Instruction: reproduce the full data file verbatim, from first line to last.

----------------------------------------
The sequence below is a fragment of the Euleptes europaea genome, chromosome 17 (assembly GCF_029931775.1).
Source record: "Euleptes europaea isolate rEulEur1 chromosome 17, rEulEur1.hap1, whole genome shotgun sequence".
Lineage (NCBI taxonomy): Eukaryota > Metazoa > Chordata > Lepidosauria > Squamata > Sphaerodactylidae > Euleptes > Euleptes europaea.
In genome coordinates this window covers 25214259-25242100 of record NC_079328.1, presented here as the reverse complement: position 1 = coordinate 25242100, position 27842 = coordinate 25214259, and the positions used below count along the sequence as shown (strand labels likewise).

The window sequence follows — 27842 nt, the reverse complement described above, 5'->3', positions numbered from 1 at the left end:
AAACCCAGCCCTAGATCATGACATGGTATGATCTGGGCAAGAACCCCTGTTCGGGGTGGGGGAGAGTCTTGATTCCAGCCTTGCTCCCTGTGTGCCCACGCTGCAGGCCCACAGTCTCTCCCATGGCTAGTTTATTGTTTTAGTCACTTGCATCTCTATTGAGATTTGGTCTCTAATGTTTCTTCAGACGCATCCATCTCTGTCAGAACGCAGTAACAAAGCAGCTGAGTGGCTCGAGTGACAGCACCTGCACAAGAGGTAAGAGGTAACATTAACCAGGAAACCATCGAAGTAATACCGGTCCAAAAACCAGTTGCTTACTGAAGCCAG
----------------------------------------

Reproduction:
The sequence below is a fragment of the Euleptes europaea genome, chromosome 17 (assembly GCF_029931775.1).
Source record: "Euleptes europaea isolate rEulEur1 chromosome 17, rEulEur1.hap1, whole genome shotgun sequence".
Lineage (NCBI taxonomy): Eukaryota > Metazoa > Chordata > Lepidosauria > Squamata > Sphaerodactylidae > Euleptes > Euleptes europaea.
In genome coordinates this window covers 25214259-25242100 of record NC_079328.1, presented here as the reverse complement: position 1 = coordinate 25242100, position 27842 = coordinate 25214259, and the positions used below count along the sequence as shown (strand labels likewise).

The window sequence follows — 27842 nt, the reverse complement described above, 5'->3', positions numbered from 1 at the left end:
AAACCCAGCCCTAGATCATGACATGGTATGATCTGGGCAAGAACCCCTGTTCGGGGTGGGGGAGAGTCTTGATTCCAGCCTTGCTCCCTGTGTGCCCACGCTGCAGGCCCACAGTCTCTCCCATGGCTAGTTTATTGTTTTAGTCACTTGCATCTCTATTGAGATTTGGTCTCTAATGTTTCTTCAGACGCATCCATCTCTGTCAGAACGCAGTAACAAAGCAGCTGAGTGGCTCGAGTGACAGCACCTGCACAAGAGGTAAGAGGTAACATTAACCAGGAAACCATCGAAGTAATACCGGTCCAAAAACCAGTTGCTTACTGAAGCCAG